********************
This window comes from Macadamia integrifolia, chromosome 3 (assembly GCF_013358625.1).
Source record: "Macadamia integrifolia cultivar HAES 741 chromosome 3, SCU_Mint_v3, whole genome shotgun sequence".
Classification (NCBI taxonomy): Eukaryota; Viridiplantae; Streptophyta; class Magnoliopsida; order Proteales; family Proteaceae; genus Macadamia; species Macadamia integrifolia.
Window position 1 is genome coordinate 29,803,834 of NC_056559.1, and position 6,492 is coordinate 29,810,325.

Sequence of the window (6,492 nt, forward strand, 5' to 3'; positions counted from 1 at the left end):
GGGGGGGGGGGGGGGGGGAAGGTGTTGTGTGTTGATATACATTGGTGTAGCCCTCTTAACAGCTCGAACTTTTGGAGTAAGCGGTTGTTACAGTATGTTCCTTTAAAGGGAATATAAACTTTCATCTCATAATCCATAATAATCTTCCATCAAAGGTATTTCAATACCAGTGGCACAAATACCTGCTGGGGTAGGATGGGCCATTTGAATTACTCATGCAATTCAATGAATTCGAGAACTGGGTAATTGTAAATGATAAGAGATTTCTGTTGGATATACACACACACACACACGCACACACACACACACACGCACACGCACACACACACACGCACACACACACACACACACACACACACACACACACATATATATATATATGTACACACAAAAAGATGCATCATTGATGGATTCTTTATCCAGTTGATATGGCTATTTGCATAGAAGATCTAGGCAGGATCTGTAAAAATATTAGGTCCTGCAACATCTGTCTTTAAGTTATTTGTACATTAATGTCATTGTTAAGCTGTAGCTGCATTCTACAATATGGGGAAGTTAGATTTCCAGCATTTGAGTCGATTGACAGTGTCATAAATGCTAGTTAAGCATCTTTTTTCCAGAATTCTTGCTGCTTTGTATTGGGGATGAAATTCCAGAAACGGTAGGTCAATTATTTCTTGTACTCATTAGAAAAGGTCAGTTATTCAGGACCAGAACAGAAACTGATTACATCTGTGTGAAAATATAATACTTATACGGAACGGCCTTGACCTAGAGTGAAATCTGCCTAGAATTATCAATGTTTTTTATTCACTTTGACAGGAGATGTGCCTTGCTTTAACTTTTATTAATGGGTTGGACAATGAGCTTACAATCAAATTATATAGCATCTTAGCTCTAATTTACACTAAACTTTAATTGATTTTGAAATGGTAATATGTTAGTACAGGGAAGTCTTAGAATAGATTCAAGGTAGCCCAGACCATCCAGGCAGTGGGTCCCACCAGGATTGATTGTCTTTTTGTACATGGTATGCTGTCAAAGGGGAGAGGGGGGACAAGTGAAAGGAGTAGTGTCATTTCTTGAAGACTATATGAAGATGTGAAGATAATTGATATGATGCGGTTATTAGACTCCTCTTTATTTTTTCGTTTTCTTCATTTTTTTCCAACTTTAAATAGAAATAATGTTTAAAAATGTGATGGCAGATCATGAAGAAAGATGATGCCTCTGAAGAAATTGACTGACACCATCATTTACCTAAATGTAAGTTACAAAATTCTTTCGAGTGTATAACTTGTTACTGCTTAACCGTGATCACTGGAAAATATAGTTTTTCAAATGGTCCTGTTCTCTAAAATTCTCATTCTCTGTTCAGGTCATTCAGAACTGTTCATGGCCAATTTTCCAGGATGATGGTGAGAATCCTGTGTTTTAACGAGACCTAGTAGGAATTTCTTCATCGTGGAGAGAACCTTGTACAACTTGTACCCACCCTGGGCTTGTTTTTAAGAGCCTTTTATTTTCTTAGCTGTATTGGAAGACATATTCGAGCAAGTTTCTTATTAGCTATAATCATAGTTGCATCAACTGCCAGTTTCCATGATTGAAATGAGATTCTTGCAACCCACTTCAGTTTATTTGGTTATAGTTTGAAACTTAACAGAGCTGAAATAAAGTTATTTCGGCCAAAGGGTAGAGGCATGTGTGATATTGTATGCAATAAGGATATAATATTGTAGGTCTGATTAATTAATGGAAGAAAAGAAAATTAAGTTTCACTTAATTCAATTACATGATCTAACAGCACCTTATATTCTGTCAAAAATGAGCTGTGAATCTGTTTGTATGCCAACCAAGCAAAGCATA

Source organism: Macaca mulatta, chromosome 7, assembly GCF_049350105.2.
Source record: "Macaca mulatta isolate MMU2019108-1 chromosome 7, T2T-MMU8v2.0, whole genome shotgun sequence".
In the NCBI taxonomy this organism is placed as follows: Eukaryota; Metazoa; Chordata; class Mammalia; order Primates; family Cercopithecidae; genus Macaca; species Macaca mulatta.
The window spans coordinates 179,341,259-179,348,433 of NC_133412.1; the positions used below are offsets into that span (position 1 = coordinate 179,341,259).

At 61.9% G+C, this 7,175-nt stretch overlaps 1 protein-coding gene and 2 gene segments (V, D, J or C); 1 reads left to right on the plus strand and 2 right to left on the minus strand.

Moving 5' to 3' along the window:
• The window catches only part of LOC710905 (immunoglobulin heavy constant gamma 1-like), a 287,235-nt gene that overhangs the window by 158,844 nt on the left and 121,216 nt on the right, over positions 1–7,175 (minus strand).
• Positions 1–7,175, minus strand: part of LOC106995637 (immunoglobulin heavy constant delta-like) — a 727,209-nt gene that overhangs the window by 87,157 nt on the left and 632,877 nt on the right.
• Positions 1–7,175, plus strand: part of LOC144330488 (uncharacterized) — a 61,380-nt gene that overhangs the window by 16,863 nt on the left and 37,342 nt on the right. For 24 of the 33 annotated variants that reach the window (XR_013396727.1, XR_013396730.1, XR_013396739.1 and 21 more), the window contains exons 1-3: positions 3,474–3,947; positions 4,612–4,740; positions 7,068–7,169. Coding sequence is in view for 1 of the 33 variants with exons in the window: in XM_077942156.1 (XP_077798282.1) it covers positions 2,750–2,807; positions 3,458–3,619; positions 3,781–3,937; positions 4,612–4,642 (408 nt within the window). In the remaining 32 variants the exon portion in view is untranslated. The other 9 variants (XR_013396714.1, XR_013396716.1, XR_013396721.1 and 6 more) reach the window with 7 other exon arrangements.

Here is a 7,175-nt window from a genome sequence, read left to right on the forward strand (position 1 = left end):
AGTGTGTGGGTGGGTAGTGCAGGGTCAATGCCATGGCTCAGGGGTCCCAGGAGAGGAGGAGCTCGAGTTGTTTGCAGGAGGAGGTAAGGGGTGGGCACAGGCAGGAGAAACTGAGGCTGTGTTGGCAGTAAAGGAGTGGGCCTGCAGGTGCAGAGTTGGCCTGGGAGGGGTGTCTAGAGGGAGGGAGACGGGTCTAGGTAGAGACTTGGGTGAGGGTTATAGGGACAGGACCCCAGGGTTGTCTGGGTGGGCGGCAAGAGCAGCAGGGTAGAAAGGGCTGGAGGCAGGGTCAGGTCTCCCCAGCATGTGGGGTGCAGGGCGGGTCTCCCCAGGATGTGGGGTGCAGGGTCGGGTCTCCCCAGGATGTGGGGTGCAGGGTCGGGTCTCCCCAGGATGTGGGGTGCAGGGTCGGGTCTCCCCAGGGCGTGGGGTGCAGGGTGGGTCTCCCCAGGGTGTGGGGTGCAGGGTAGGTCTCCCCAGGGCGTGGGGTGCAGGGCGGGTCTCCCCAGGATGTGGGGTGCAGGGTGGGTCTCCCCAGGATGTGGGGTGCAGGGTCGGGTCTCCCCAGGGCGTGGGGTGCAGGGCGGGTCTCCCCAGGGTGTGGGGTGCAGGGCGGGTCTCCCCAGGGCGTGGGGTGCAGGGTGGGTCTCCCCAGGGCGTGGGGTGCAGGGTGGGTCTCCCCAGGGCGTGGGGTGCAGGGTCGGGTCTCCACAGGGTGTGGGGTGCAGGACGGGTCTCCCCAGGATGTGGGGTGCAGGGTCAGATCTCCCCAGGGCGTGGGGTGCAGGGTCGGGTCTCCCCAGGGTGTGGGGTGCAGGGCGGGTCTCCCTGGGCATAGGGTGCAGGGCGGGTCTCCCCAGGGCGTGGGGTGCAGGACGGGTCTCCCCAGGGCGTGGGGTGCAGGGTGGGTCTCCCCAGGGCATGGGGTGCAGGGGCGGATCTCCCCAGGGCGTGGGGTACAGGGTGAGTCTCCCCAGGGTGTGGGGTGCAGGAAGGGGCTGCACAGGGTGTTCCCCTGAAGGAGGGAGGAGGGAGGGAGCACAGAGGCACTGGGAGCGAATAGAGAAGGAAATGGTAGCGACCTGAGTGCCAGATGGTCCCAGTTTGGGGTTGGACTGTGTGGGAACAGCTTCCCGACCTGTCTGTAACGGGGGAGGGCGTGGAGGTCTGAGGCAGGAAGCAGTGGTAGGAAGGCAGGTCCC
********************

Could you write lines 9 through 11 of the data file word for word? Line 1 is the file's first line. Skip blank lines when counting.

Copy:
In the NCBI taxonomy this organism is placed as follows: Eukaryota; Metazoa; Chordata; class Mammalia; order Primates; family Cercopithecidae; genus Macaca; species Macaca mulatta.
The window spans coordinates 179,341,259-179,348,433 of NC_133412.1; the positions used below are offsets into that span (position 1 = coordinate 179,341,259).

At 61.9% G+C, this 7,175-nt stretch overlaps 1 protein-coding gene and 2 gene segments (V, D, J or C); 1 reads left to right on the plus strand and 2 right to left on the minus strand.